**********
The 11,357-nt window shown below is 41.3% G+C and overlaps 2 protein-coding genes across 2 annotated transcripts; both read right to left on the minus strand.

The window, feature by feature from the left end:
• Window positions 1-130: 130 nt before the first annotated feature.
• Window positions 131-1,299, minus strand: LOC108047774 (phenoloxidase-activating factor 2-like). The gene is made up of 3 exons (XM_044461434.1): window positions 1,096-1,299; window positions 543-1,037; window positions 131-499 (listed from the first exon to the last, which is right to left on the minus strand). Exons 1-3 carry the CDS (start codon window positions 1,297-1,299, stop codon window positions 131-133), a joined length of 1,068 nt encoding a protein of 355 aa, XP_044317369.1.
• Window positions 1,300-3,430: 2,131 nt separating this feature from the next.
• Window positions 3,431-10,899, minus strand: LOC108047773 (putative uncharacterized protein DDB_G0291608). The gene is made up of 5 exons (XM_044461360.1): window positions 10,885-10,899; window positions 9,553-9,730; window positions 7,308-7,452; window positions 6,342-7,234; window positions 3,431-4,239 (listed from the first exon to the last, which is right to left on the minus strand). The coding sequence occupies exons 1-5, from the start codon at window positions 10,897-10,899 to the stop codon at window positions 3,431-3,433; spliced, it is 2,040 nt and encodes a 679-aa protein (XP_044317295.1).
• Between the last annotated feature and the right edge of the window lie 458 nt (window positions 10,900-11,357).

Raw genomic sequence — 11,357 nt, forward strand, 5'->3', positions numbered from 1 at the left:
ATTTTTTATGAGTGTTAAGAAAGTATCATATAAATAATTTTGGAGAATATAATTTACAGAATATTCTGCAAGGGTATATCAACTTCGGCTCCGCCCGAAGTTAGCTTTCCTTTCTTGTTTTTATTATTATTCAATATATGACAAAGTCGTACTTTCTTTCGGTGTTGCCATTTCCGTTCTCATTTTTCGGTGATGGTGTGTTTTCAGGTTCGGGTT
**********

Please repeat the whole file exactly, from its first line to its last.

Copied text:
The 11,357-nt window shown below is 41.3% G+C and overlaps 2 protein-coding genes across 2 annotated transcripts; both read right to left on the minus strand.

The window, feature by feature from the left end:
• Window positions 1-130: 130 nt before the first annotated feature.
• Window positions 131-1,299, minus strand: LOC108047774 (phenoloxidase-activating factor 2-like). The gene is made up of 3 exons (XM_044461434.1): window positions 1,096-1,299; window positions 543-1,037; window positions 131-499 (listed from the first exon to the last, which is right to left on the minus strand). Exons 1-3 carry the CDS (start codon window positions 1,297-1,299, stop codon window positions 131-133), a joined length of 1,068 nt encoding a protein of 355 aa, XP_044317369.1.
• Window positions 1,300-3,430: 2,131 nt separating this feature from the next.
• Window positions 3,431-10,899, minus strand: LOC108047773 (putative uncharacterized protein DDB_G0291608). The gene is made up of 5 exons (XM_044461360.1): window positions 10,885-10,899; window positions 9,553-9,730; window positions 7,308-7,452; window positions 6,342-7,234; window positions 3,431-4,239 (listed from the first exon to the last, which is right to left on the minus strand). The coding sequence occupies exons 1-5, from the start codon at window positions 10,897-10,899 to the stop codon at window positions 3,431-3,433; spliced, it is 2,040 nt and encodes a 679-aa protein (XP_044317295.1).
• Between the last annotated feature and the right edge of the window lie 458 nt (window positions 10,900-11,357).

Raw genomic sequence — 11,357 nt, forward strand, 5'->3', positions numbered from 1 at the left:
ATTTTTTATGAGTGTTAAGAAAGTATCATATAAATAATTTTGGAGAATATAATTTACAGAATATTCTGCAAGGGTATATCAACTTCGGCTCCGCCCGAAGTTAGCTTTCCTTTCTTGTTTTTATTATTATTCAATATATGACAAAGTCGTACTTTCTTTCGGTGTTGCCATTTCCGTTCTCATTTTTCGGTGATGGTGTGTTTTCAGGTTCGGGTT